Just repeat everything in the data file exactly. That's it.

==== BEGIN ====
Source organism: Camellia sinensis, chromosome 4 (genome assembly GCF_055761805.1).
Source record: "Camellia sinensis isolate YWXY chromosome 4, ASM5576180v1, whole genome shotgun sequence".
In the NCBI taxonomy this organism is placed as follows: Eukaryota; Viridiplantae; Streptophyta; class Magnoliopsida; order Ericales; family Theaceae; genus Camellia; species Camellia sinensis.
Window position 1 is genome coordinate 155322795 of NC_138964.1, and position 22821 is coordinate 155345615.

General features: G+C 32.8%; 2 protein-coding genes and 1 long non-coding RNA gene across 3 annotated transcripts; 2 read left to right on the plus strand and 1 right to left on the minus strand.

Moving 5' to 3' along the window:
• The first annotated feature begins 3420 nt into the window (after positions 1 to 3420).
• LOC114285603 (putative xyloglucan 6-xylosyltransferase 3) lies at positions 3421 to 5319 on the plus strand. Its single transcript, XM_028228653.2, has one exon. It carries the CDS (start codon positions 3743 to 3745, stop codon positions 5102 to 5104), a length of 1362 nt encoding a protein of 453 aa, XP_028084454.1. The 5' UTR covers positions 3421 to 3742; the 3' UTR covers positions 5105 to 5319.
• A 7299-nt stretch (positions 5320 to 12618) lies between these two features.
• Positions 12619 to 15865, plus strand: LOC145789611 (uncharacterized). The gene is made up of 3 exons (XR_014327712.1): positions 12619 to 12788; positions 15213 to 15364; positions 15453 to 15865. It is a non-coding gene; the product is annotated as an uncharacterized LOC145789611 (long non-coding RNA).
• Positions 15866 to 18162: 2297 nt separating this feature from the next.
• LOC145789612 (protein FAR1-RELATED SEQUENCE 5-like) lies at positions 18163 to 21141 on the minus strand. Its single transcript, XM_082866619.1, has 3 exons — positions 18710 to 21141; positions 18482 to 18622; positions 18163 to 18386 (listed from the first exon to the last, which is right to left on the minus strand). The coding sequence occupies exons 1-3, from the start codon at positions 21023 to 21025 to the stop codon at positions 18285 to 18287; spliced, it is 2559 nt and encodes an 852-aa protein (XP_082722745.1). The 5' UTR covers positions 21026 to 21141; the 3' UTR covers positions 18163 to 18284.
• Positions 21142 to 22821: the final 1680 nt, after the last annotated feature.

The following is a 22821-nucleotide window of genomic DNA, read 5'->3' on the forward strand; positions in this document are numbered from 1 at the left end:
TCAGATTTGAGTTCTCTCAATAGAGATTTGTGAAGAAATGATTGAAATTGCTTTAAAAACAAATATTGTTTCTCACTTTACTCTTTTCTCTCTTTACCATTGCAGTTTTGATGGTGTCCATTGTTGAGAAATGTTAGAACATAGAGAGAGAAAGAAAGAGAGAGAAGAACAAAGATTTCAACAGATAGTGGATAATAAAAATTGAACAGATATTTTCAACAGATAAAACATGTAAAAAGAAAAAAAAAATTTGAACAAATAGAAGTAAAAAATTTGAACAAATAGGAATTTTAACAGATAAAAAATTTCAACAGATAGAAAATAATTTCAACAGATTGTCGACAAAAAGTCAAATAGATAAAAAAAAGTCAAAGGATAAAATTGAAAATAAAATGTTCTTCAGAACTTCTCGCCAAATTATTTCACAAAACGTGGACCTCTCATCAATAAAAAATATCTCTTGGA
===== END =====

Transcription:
Source organism: Camellia sinensis, chromosome 4 (genome assembly GCF_055761805.1).
Source record: "Camellia sinensis isolate YWXY chromosome 4, ASM5576180v1, whole genome shotgun sequence".
In the NCBI taxonomy this organism is placed as follows: Eukaryota; Viridiplantae; Streptophyta; class Magnoliopsida; order Ericales; family Theaceae; genus Camellia; species Camellia sinensis.
Window position 1 is genome coordinate 155322795 of NC_138964.1, and position 22821 is coordinate 155345615.

General features: G+C 32.8%; 2 protein-coding genes and 1 long non-coding RNA gene across 3 annotated transcripts; 2 read left to right on the plus strand and 1 right to left on the minus strand.

Moving 5' to 3' along the window:
• The first annotated feature begins 3420 nt into the window (after positions 1 to 3420).
• LOC114285603 (putative xyloglucan 6-xylosyltransferase 3) lies at positions 3421 to 5319 on the plus strand. Its single transcript, XM_028228653.2, has one exon. It carries the CDS (start codon positions 3743 to 3745, stop codon positions 5102 to 5104), a length of 1362 nt encoding a protein of 453 aa, XP_028084454.1. The 5' UTR covers positions 3421 to 3742; the 3' UTR covers positions 5105 to 5319.
• A 7299-nt stretch (positions 5320 to 12618) lies between these two features.
• Positions 12619 to 15865, plus strand: LOC145789611 (uncharacterized). The gene is made up of 3 exons (XR_014327712.1): positions 12619 to 12788; positions 15213 to 15364; positions 15453 to 15865. It is a non-coding gene; the product is annotated as an uncharacterized LOC145789611 (long non-coding RNA).
• Positions 15866 to 18162: 2297 nt separating this feature from the next.
• LOC145789612 (protein FAR1-RELATED SEQUENCE 5-like) lies at positions 18163 to 21141 on the minus strand. Its single transcript, XM_082866619.1, has 3 exons — positions 18710 to 21141; positions 18482 to 18622; positions 18163 to 18386 (listed from the first exon to the last, which is right to left on the minus strand). The coding sequence occupies exons 1-3, from the start codon at positions 21023 to 21025 to the stop codon at positions 18285 to 18287; spliced, it is 2559 nt and encodes an 852-aa protein (XP_082722745.1). The 5' UTR covers positions 21026 to 21141; the 3' UTR covers positions 18163 to 18284.
• Positions 21142 to 22821: the final 1680 nt, after the last annotated feature.

The following is a 22821-nucleotide window of genomic DNA, read 5'->3' on the forward strand; positions in this document are numbered from 1 at the left end:
TCAGATTTGAGTTCTCTCAATAGAGATTTGTGAAGAAATGATTGAAATTGCTTTAAAAACAAATATTGTTTCTCACTTTACTCTTTTCTCTCTTTACCATTGCAGTTTTGATGGTGTCCATTGTTGAGAAATGTTAGAACATAGAGAGAGAAAGAAAGAGAGAGAAGAACAAAGATTTCAACAGATAGTGGATAATAAAAATTGAACAGATATTTTCAACAGATAAAACATGTAAAAAGAAAAAAAAAATTTGAACAAATAGAAGTAAAAAATTTGAACAAATAGGAATTTTAACAGATAAAAAATTTCAACAGATAGAAAATAATTTCAACAGATTGTCGACAAAAAGTCAAATAGATAAAAAAAAGTCAAAGGATAAAATTGAAAATAAAATGTTCTTCAGAACTTCTCGCCAAATTATTTCACAAAACGTGGACCTCTCATCAATAAAAAATATCTCTTGGA